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Hart's Horse

There was a touch of sadness to the first meeting between William S. Hart and Robert Taylor which took place at Hart's 300-acre ranch outside of Newhall. It happened to be on the third anniversary of the death of Hart's famous horse Fritz, known to millions of his fans as Paint.

News story courtesy of Tricia Lemon Putnam.



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Taylor 'Racehorse' Equine Movie Star

Neighbors of Robert Taylor, residing near his San Fernando valley ranch, were certain that the star had bought himself a race horse and was shipping him back and forth to Santa Anita each day by trailer.

Each morning, they saw a beautiful black mare being taken out of the grounds covered with a bright green blanket, trimmed in white and bearing a large "R.T." on the side. Each night they saw the horse brought back in its trailer, still shrouded in its fancy covering.

But, as Taylor has been busy explaining to his friends, it was just his horse, Hassayama, named after William S. Hart's famous screen mount, on its way to and from the studio, where it is working in M-G-M's "Billy the Kid" with Taylor. Since the horse has made its debut as a movie animal, Barbara Stanwyck has presented it with a blanket that would be the envy of any race track speedster.

News story courtesy of Tricia Lemon Putnam.



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Old-Time Gun for 'The Kid.'

Robert Taylor, in his big gun-drawing scene with Brian Donlevy for Metro-Goldwyn-Mayer's "Billy the Kid," uses an authentic weapon which once belonged to a Western desperado, a gun which now belongs to William S. Hart.

The pioneer Western two-gun hero of the screen loaned the gun to Taylor for the scene after the latter accepted his invitation to visit him on his 300-acre Newhall ranch. He has written proof that it was the gun which was taken from an outlaw when he was arrested. It is believed that this gun accounted for 18 of the outlaw's estimated total of more than a score of victims.

News story courtesy of Tricia Lemon Putnam.


Taylor Realizes Boyhood Ambition — He's a Cowboy!


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Robert Taylor, an expert horseman and a lover of the outdoors since his boyhood days in Nebraska, for years has set his heart on playing a Western on the screen. He won the chance in Metro-Goldwyn-Mayer's "Billy the Kid," now the screen fare at Loew's Metropolitan.

"At last I'm doing a Western," Taylor said happily. "I've wanted to do one ever since I started work in pictures. In fact, If I had my choice I'd never have done anything else. Bill Hart and Tom Mix were my earliest film idols. When I was a kid I would see their films over and over again. One day I took my lunch to the movie theater and stayed through nine showings of a Mix picture.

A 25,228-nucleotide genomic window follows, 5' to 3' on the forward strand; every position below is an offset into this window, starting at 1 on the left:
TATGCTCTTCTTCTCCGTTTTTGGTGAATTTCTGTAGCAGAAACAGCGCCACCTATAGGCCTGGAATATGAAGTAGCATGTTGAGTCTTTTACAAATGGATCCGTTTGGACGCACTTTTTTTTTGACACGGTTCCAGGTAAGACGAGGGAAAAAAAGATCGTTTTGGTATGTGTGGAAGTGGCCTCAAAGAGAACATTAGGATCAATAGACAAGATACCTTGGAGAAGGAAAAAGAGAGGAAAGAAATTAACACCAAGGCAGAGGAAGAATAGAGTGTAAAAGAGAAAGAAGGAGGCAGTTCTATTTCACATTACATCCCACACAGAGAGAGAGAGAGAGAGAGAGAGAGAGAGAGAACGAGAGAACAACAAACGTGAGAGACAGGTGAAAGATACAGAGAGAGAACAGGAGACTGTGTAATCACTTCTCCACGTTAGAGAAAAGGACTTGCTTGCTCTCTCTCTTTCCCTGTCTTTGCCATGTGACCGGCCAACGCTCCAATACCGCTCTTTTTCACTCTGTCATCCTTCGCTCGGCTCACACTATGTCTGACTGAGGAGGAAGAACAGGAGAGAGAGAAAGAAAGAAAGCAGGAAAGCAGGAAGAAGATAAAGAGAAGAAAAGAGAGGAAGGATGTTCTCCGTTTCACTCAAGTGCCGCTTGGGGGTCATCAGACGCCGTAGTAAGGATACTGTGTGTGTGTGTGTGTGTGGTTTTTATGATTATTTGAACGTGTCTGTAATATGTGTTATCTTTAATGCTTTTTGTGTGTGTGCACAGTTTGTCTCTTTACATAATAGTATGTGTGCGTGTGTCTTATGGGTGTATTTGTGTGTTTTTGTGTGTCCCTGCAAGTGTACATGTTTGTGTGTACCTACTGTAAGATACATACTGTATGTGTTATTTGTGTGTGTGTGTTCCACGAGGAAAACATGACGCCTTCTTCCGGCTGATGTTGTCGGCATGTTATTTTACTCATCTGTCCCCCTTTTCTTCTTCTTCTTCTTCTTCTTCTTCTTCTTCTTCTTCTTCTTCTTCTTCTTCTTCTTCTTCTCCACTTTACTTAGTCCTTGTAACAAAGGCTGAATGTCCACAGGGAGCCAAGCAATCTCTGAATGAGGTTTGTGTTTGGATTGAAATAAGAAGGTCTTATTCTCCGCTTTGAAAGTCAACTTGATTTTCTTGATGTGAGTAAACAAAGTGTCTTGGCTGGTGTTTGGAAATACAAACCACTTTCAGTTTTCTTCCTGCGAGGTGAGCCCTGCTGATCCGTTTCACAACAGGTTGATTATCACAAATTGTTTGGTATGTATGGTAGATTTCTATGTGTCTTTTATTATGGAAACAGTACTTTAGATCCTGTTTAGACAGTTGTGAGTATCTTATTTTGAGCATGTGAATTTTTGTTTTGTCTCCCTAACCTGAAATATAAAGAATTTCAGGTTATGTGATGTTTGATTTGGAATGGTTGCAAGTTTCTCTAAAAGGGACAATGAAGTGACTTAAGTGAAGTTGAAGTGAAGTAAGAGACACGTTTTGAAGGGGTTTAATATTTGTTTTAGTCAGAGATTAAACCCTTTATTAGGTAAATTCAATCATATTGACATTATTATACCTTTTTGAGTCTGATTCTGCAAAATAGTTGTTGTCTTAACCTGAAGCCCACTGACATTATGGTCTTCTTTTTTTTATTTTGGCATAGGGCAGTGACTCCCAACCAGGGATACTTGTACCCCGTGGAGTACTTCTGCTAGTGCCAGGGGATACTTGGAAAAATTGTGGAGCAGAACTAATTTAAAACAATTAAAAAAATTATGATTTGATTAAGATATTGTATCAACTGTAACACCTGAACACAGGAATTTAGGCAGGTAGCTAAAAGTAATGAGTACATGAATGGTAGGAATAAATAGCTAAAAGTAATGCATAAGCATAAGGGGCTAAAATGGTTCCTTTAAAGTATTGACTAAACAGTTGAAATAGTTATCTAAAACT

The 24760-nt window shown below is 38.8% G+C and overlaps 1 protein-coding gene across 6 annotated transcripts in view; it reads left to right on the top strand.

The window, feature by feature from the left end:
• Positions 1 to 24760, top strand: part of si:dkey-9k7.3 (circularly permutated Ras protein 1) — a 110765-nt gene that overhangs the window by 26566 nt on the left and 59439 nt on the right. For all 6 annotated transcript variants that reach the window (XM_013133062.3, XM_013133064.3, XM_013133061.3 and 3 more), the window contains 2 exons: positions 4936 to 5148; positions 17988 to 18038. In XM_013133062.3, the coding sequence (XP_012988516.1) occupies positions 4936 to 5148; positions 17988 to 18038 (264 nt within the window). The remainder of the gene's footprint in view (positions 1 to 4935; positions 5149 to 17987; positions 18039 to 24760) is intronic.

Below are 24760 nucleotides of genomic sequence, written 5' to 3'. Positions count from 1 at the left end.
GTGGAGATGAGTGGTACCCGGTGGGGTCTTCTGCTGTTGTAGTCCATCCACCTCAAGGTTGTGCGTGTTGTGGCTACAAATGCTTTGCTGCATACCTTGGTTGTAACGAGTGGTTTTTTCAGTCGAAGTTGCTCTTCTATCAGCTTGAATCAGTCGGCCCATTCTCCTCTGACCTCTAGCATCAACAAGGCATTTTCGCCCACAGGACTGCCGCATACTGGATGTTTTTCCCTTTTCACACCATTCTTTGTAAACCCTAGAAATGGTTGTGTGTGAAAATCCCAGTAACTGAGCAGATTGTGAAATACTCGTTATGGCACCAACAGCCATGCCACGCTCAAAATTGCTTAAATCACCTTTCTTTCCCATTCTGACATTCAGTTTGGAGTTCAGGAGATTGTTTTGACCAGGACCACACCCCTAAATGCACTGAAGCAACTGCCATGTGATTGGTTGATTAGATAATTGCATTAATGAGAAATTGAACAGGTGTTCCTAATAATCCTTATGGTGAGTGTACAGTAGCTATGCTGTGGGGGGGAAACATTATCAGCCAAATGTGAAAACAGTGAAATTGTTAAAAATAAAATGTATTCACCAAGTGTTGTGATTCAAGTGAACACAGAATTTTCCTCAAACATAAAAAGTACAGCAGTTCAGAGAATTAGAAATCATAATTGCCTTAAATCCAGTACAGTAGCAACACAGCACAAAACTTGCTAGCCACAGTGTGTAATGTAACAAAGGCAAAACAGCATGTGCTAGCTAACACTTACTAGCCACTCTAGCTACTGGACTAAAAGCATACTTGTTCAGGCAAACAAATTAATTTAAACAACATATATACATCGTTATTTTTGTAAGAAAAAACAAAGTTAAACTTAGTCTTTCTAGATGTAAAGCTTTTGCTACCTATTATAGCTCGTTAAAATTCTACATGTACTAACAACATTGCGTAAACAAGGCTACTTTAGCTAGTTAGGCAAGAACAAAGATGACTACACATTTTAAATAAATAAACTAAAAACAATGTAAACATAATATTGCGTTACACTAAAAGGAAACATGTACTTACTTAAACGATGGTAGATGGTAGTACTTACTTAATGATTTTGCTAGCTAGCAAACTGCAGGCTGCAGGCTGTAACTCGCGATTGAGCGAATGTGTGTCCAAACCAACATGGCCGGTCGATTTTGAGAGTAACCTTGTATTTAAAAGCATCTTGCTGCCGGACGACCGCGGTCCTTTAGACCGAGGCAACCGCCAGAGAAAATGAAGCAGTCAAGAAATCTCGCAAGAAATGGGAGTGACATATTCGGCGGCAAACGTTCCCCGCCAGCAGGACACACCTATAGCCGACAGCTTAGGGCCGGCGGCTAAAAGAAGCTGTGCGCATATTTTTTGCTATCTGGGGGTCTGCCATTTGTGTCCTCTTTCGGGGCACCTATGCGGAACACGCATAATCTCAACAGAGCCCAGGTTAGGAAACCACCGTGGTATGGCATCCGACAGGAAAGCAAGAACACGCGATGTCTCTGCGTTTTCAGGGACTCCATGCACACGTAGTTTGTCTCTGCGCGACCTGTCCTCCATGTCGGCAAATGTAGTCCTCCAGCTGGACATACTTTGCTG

"I've always been crazy over horses. I learned to ride almost as soon as I learned to walk. When I was five, my parents gave me a pony and I used to ride over to my Grandfather Stanhope's farm near Filley, Neb. We lived in Beatrice."

After Taylor was discovered by a talent scout in a play at Pomona College and began his picture career he no longer had time to ride, but when he went to England to star in "A Yank at Oxford" he rented Col. Fred Cripps' country home so that he could make use of the famous Cripps stables. As soon as he got back to America he bought horses for his own Northridge stables.

In "Billy the Kid" he rides his own horse, Hassayama, named after one of William S. Hart's famous screen mounts. It is a solid-black, five-year-old mare, and he rates it with any of the noted movie horses. Taylor trained the animal himself and does all his own riding in the picture, refusing the use of a double even for the long shots.

"When we went on location in Arizona it was more like fun than work," says Taylor. "In fact, I am seriously considering getting a ranch in Arizona where I can spend all my time between pictures. I want a practical cattle ranch, and the more acreage the better."

Recently Taylor added a cow pony to his string. "The pedigreed animals are okay, but that little pony is better for long trips," he says. And Taylor knows something about the long trips. Shortly before "Billy the Kid" went into production he joined a group of 200 men on a six-day trek through the desert on horseback. Occasionally, they stopped at some ranch house, but mostly they camped out in the open.

"That put me in swell condition for the long rides and stunts required in this picture," he says.

Although Taylor is a skilled horseman, his first Western picture caused him long hours of study and practice in other fields. He took lessons in handling a gun from a rodeo entertainer for weeks before he was satisfied with his ability. What made it harder was the fact that he had to learn to use the gun with his left hand.